Nutritional status is considered a significant factor determining the post-operative outcomes after RC. The aim of this literature review is to describe the impact of early oral nutrition on functional outcomes in patients underwent cystectomy. Usually, these patients are not fed orally until the return of gastrointestinal function, because early oral nutrition is often perceived as detrimental for the anastomosis integrity and is believed to cause nausea and vomiting. This phase of nutritional deprivation may vary from a few days to a few weeks, depending on the return of bowel movements. In clinical practice, patients are fed on a substitutive nutritional support based on the use of total parenteral nutrition or enteral nutrition, which have not demonstrated positive effects on bowel function recovery time, infection complication rates or length of hospital stay. The early introduction of oral feeding seems to allow early mobilization and to lead to an improvement of post-operative outcomes: bowel functions, pain, complications, patient's comfort and length of hospital stay. The early implementation of oral diet after cystectomy is associated with an improvement of considered outcomes, allowing an early recovery of patient's general conditions and reducing length of hospital stay.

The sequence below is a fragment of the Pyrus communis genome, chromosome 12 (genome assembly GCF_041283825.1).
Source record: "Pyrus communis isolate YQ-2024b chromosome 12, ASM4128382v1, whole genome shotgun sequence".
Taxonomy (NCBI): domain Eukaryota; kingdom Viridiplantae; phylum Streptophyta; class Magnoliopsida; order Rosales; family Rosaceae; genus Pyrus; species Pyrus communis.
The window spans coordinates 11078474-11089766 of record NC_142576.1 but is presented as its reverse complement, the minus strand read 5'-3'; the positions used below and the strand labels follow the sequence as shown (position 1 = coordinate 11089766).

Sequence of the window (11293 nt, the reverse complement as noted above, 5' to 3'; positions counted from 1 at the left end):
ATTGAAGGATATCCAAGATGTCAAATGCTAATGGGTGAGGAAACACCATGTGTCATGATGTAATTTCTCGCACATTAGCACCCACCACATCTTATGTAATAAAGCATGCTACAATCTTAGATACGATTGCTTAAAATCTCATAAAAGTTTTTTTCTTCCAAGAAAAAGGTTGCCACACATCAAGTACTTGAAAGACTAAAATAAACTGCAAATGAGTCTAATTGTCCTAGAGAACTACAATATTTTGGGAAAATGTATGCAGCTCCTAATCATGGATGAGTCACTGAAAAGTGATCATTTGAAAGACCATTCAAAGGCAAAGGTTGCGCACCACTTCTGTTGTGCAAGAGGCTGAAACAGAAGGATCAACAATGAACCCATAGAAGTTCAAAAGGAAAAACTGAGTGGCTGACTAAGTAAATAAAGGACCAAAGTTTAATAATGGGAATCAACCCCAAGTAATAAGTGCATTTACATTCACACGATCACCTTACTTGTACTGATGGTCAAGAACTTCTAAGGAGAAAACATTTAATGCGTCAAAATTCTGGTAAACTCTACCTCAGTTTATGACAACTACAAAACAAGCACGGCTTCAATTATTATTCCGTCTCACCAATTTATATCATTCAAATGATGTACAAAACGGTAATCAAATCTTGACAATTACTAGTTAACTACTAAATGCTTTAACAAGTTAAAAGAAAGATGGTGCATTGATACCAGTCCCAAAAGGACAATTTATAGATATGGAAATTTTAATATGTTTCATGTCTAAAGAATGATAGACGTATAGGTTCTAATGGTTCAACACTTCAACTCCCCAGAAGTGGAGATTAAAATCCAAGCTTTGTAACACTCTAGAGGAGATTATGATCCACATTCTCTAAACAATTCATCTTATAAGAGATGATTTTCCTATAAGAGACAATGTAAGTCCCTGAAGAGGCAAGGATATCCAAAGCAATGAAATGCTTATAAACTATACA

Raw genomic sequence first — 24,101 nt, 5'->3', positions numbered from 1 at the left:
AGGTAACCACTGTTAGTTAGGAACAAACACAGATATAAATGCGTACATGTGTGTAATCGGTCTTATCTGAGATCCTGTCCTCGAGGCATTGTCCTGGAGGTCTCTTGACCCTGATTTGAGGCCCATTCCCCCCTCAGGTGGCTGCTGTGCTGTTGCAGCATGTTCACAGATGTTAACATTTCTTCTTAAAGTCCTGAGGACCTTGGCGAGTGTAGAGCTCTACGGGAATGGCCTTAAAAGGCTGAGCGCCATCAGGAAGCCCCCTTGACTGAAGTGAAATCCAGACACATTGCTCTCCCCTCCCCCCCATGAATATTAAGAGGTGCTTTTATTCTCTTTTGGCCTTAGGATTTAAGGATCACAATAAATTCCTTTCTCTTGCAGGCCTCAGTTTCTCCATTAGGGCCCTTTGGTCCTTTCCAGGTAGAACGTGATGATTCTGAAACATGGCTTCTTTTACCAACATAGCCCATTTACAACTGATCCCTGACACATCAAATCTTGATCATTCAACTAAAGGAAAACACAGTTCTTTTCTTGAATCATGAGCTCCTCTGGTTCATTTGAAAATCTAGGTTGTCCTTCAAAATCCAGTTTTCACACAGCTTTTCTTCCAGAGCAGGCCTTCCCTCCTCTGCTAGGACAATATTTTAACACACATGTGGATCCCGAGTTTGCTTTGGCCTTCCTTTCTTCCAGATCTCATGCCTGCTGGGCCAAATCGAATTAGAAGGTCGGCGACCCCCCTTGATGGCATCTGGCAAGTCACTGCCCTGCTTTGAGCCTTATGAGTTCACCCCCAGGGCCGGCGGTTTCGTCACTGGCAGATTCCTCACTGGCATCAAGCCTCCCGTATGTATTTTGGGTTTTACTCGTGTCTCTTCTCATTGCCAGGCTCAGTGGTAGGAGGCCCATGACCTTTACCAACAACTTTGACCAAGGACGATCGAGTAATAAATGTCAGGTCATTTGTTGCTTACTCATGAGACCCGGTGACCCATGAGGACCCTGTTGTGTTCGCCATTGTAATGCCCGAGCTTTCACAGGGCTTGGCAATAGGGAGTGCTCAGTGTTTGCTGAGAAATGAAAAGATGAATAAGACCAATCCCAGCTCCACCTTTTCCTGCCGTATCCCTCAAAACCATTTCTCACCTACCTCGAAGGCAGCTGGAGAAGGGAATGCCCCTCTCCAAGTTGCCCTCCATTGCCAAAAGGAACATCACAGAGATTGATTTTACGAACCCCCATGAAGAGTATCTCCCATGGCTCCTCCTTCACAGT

Voiding diary: proposal and assessment of a tool
Can voiding diary be a primary tool to assess urinary symptoms, being accessible and easier to fit into patients' lives and their family or caregiver? The nursing care to neurogenic bladder patients reveals the daily need for standardized patient assessment tools that support the treatment process. The aim of this study is to propose and assess a voiding diary for use with intermittent bladder catheter users and their caregivers. Voiding diary is important tool for patients and their caregivers to use to help both parties understand the functioning of the urinary tract and identify urinary symptoms. Research developed at a Rehabilitation Center of a university hospital. After characterizing the population, the voiding diary was constructed based on the literature review and then subject to expert face and content validation. Each participant received a diary, a graded plastic flask and a data collection instrument, between June and October 2013. The data were analysed using descriptive statistics. Among the 44 (100.0%) participants, 28 (63.6%) were caregivers and 16 (36.4%) patients. The best assessed items regarding the diary were ‘Importance of the tool,’, ‘Explanation of the orientations’ and ‘Clarity of the Figures.’ The good adherence level to the tool was highlighted, as well as the importance of appropriate orientations before completing the diary.
Identifying reasons, gaps and prevalence of diaper usage in an acute hospital